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Volume 21 No. 33
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MLS seeks to buy back stake from Providence

Major League Soccer has approached Providence Equity Partners about buying back the investor’s stake in Soccer United Marketing, the league’s media and marketing business, according to multiple sources.

No formal offer has been made, and Providence has thus far rebuffed the overtures, but the discussions underscore how both the private equity giant and the league consider SUM a valuable commodity.

MLS and Providence declined to comment.

SUM secured a $720 million deal with ESPN, Fox and Univision for MLS and the USSF’s U.S. media rights.
Providence bought its 25 percent stake in SUM for between $125 million and $150 million in September 2011, valuing the entity at between $500 million and $600 million. While no specific valuation has been p laced on that 25 percent stake today, sources said it would likely exceed $200 million, valuing the total SUM business at more than $800 million.

MLS and its owner-investors created SUM in 2002 soon after acquiring the broadcast rights for that year’s FIFA World Cup, rights it then leveraged in a deal with ABC/ESPN to have the broadcasters also air MLS matches. The agency, fully owned and operated by MLS, quickly became a successful and profitable part of the league, acquiring rights to various soccer events and serving as the marketing, media and promotional arm for many soccer parties across North America, including MLS, the U.S. Soccer Federation, Copa America Centenario, the CONCACAF Gold Cup and Champions League, the Mexican Soccer Federation and Chivas de Guadalajara. MLS Commissioner Don Garber also serves as CEO of SUM.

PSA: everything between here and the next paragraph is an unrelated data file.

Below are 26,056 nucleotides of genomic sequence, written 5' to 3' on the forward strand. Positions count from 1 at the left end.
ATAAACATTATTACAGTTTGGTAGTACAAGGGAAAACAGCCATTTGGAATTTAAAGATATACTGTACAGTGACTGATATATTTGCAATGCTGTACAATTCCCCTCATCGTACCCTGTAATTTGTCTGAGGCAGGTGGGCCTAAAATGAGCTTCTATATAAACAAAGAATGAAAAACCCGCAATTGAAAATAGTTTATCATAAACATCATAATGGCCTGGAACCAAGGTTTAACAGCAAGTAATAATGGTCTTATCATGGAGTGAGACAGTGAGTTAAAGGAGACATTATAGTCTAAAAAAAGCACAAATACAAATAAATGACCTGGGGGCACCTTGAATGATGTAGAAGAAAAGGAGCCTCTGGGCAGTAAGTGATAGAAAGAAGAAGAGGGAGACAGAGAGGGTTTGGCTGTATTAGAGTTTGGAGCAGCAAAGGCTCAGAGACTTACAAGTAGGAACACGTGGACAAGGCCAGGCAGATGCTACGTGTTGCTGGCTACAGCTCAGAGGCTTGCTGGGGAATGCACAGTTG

SUM in recent years has secured a number of high-profile deals for its clients, perhaps most notably the $720 million, eight-year deal in 2014 with ESPN, Fox and Univision for MLS and the USSF’s U.S. media rights. It also has secured multiple seven-figure partnerships for MLS in the last 18 months, including deals with Audi, Coca-Cola and Heineken.

Reacquiring the 25 percent stake in SUM would allow MLS and its owner-investors to share more in the increased commercial growth of soccer in the United States and, specifically, in MLS. In 2011, when Providence made its investment into the business, the league and its owners earmarked the funds to help bolster the league’s growth plans, reinvesting the majority at the national level. By reacquiring the SUM stake, the league’s owners would be aiming to capture more revenue from that growth directly.

The league’s owners likely would share in financing the transaction if it were to occur, a source said.

Providence in recent years has sold its most high-profile sports assets: World Triathlon Corp., owner of the Ironman Triathlon series, and its stake in the YES Network.

But David Moross, a pioneer in sports private equity with Falconhead Capital, said it’s unusual for an entity to consider approaching a private equity investor about what could be considered an early buyout. Such transactions typically occur more than five years beyond the investment.

Providence’s Ironman buy came in 2008; it was one of YES Network’s original private investors when the network launched in 2002.

“It tells you good things about U.S.-based soccer interests,” Moross said. “There is no way MLS wants to buy back the stake without truly believing in the health of soccer.”

Unrelated to these discussions, MLS has begun talking with lenders in regard to a credit facility that could allow clubs to borrow from a centralized loan pool, akin to facilities held by the other four major professional North American leagues. No deal is imminent, sources said, but the topic has been discussed at recent MLS board of governors and committee meetings.